Aggressive diversity programs on campus now come with harmless-sounding names such as “sustainability,” “social justice” and the need for good “dispositions.” The latest in this series is “intergroup dialogue.” Who can oppose “intergroup dialogue”? Many of us, if the real meaning of the term is excavated.
“Intergroup dialogue” is the new euphemism for the oppression confrontations that used to be conducted sub rosa at freshman orientations and have now been spreading across the country as formal programs for almost a decade. The goal of an oppression confrontation is to put enough pressure on white males to convince them they are racists, homophobes and sexists. Role reversal is a conventional part of the program. Whites are asked to pretend they are black, straights part the part of gays. Insults and catcalls are supposed to sensitize the whites and reveal that they are living lives of unearned privilege in a system based on oppression. White guilt, the erosion of traditional values and a strong emphasis on identity politics are the conventional results sought in these exercises. In Blue Eyed, a filmed racism awareness workshop used at many orientations, white students, in the words of Alan Charles Kors, cofounder of FIRE, “are abused, ridiculed, made to fail, and taught helpless passivity to that they can identity with a person of color for a day.”
According to a July 16th report by Peter Schmidt in the Chronicle of Higher Education, Intergroup Dialogue deliberately stirs up conflict to expose students to different perspectives. The oppressiveness of American society is taken for granted in these programs and the “web of oppression” is one common exercise. Twelve to eighteen students from two or more identity groups take turns holding a web of string draped with labels that bear racist or sexist jokes or other statement “intended to spark discussions of power and discrimination.” “Talking about these topics can blow up if you don’t do it right,” said Patricia Gurin, professor emerita of psychology and women’s studies at the University of Michigan.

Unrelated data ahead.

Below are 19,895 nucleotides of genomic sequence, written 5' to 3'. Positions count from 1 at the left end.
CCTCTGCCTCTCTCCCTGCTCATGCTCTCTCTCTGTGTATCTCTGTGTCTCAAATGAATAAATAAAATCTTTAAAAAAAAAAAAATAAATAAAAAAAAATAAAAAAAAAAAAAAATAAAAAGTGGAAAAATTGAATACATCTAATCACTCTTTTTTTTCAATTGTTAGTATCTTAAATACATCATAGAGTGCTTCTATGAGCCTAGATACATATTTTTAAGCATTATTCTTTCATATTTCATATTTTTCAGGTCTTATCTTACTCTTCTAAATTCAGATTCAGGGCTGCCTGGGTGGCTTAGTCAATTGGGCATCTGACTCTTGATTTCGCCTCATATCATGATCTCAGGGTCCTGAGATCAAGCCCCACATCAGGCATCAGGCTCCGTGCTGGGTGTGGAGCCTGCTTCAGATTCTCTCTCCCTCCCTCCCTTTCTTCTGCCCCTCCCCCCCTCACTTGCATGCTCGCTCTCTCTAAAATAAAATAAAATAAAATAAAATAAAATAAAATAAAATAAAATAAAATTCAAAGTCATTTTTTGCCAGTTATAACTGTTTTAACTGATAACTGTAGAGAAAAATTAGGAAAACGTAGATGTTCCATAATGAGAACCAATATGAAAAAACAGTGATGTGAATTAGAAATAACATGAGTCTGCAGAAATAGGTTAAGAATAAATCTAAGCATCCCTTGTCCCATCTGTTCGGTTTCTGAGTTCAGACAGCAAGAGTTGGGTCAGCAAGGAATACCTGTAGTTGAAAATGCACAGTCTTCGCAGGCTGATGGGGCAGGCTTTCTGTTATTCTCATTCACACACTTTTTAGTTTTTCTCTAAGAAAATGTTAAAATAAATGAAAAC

Gurin wrote the report on the educational benefits of diversity, seized on by Justice Sandra O’Connor, that tipped the Supreme Court toward accepting racial preferences in admissions at the University of Michigan law school. Her presence is a major figure in the Intergroup Dialogue movement shows that the program has the function of further justifying preferences.
Signs of resistance have appeared. Some students refused to be pigeon-holed in racial and ethnic categories, and are excluded from the program. And the National Association of Scholars has spoken out in opposition. Peter Wood, executive director of NAS said Intergroup Dialogue program is “overtly political” means of trying to indoctrinate students to see oppression all around them. (Since the Chronicle did not put Intergroup Dialogue in quotes or capital letters, it made Wood sound like a crank condemning all dialogue—one of the advantages of using a gassy euphemism for a pseudo-therapeutic oppression exercise.)
A nine-college collaborative is pushing Intergroup Dialogue—the University of Michigan, Arizona State, Occidental, Syracuse University, the University of Maryland, the University of Texas, the University of Washington, the University of Massachusetts and the University of California at San Diego.